Now, taking your handle strap strips, fold in half wrong sides together and stitch along the outer raw edge, creating a tube of fabric. Turn the tube right side out. Repeat for both handle straps. (I always use the safety pin method when doing this – but let me tell you, it was tough with this vinyl fabric. The pin kept getting stuck!)

Now, take your kangaroo vinyl pocket piece, and pin to the top of your satin fabric. Baste stitch the very top, and bottom sides to the edges of the satin, to hold in place. Repeat for other vinyl and satin pieces.

Once you have baste stitched the vinyl onto the satin of both pieces, place them right sides together, matching up the raw edges. Pin around the sides and the bottom. Sew.

Clip the bottom corner edges as close to the stitching as you dare.

Turn bag right side out and you should now have what looks like the picture above.

Sew your lining fabric rectangles right sides together at the sides and bottom as we did before, and turn right side out. Slip lining inside the exterior fabric purse, matching up the side seams. Pin and baste stitch very closely to the edge to secure.

Take your (2) small 2″ strips and place them right sides together, matching up the small edges, and sew together along the smaller edge on both sides. This will give you a circle of fabric, which we will use as bias tape for the top of the bag.

Matching up the side seams, pin to the top of the bag. I pinned mine to the exterior of the purse, wrong side of the circle against the right side of the bag, leaving an inch overhanging the top of the purse.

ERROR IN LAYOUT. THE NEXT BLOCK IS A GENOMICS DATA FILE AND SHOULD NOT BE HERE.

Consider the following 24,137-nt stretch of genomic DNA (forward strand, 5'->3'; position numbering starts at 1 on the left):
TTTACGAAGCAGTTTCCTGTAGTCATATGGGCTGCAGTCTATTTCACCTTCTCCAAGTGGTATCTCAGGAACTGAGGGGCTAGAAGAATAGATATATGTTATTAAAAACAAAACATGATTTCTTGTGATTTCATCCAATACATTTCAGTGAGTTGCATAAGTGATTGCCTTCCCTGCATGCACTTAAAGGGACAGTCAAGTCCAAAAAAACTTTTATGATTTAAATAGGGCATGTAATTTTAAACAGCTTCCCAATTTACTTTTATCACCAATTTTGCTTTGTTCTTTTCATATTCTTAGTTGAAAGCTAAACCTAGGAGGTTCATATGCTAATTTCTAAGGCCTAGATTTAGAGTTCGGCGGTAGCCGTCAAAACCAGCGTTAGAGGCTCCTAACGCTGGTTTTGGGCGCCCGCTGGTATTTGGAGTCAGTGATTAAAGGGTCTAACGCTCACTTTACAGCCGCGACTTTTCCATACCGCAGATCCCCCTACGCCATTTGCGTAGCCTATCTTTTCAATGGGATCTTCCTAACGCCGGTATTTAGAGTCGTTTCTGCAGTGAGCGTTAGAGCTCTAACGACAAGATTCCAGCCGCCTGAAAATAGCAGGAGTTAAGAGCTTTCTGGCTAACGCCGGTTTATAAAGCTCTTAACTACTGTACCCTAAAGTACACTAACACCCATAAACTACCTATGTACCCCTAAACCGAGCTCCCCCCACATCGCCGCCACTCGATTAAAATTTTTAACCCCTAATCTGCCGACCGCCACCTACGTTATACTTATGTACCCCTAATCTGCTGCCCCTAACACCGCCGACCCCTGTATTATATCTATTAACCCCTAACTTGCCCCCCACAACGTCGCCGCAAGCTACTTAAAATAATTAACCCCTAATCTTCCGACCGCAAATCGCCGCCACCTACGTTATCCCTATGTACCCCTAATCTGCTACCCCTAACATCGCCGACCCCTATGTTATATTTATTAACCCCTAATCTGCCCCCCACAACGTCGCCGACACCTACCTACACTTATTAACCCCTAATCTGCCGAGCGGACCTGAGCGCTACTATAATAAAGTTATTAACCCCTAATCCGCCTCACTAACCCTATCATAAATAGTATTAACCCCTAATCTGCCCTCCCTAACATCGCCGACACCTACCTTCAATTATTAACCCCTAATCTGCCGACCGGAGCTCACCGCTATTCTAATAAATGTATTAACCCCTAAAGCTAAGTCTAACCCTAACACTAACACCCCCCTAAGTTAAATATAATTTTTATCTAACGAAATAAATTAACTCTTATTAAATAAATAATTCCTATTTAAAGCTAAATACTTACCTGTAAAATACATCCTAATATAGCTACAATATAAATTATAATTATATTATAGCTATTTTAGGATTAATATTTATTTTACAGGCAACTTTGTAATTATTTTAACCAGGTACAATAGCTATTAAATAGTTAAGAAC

As I mentioned earlier, my vinyl was so sticky – that nothing I did would eliminate the sewing machine stick factor. So in the next step I was flying blind a little bit. But I sewed the circle of fabric on, with the lining side up and the bobbin thread going on the exterior of the purse, this way I wasn’t dealing with any ‘stick’. I had to be very careful to sew a nice straight line.

Now we are getting into the ‘Make it Work’ moments. When I am realizing just how sticky this particular vinyl is! AKA – I AM PULLING OUT THE GLUE GUN DARN YOU FABRIC! Lol

Folding over the top of the bias tape trim, towards the lining of the purse, I hot glued the other edge to the inside of the purse.

Next, I took my handle straps and pinned them to the top of the purse. I sewed them on, once again with the lining facing up and not seeing my stitching, using a rectangle sewn on the bottom of each strap to secure.